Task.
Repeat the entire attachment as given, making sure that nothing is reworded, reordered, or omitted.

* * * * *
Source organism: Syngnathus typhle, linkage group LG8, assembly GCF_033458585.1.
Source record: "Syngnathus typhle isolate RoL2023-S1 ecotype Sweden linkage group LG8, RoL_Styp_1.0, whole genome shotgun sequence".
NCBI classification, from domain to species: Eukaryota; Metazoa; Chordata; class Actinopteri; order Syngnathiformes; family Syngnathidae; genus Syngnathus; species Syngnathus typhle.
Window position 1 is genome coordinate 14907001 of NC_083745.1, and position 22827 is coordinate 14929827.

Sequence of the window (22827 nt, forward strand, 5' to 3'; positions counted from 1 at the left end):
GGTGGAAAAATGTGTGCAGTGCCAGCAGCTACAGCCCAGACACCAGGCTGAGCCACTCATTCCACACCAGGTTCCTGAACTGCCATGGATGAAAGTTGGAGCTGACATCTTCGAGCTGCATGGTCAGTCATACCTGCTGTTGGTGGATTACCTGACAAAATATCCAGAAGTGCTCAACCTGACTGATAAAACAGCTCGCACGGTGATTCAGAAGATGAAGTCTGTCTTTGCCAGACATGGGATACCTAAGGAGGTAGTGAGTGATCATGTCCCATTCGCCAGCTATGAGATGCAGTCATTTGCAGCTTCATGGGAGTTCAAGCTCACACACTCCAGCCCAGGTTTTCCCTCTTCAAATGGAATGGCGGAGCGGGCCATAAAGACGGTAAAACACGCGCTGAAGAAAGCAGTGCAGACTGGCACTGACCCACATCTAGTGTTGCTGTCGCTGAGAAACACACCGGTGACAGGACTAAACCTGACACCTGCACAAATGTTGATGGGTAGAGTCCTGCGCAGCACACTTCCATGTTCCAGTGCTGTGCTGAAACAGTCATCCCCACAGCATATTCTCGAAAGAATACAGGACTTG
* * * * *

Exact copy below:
Source organism: Syngnathus typhle, linkage group LG8, assembly GCF_033458585.1.
Source record: "Syngnathus typhle isolate RoL2023-S1 ecotype Sweden linkage group LG8, RoL_Styp_1.0, whole genome shotgun sequence".
NCBI classification, from domain to species: Eukaryota; Metazoa; Chordata; class Actinopteri; order Syngnathiformes; family Syngnathidae; genus Syngnathus; species Syngnathus typhle.
Window position 1 is genome coordinate 14907001 of NC_083745.1, and position 22827 is coordinate 14929827.

Sequence of the window (22827 nt, forward strand, 5' to 3'; positions counted from 1 at the left end):
GGTGGAAAAATGTGTGCAGTGCCAGCAGCTACAGCCCAGACACCAGGCTGAGCCACTCATTCCACACCAGGTTCCTGAACTGCCATGGATGAAAGTTGGAGCTGACATCTTCGAGCTGCATGGTCAGTCATACCTGCTGTTGGTGGATTACCTGACAAAATATCCAGAAGTGCTCAACCTGACTGATAAAACAGCTCGCACGGTGATTCAGAAGATGAAGTCTGTCTTTGCCAGACATGGGATACCTAAGGAGGTAGTGAGTGATCATGTCCCATTCGCCAGCTATGAGATGCAGTCATTTGCAGCTTCATGGGAGTTCAAGCTCACACACTCCAGCCCAGGTTTTCCCTCTTCAAATGGAATGGCGGAGCGGGCCATAAAGACGGTAAAACACGCGCTGAAGAAAGCAGTGCAGACTGGCACTGACCCACATCTAGTGTTGCTGTCGCTGAGAAACACACCGGTGACAGGACTAAACCTGACACCTGCACAAATGTTGATGGGTAGAGTCCTGCGCAGCACACTTCCATGTTCCAGTGCTGTGCTGAAACAGTCATCCCCACAGCATATTCTCGAAAGAATACAGGACTTG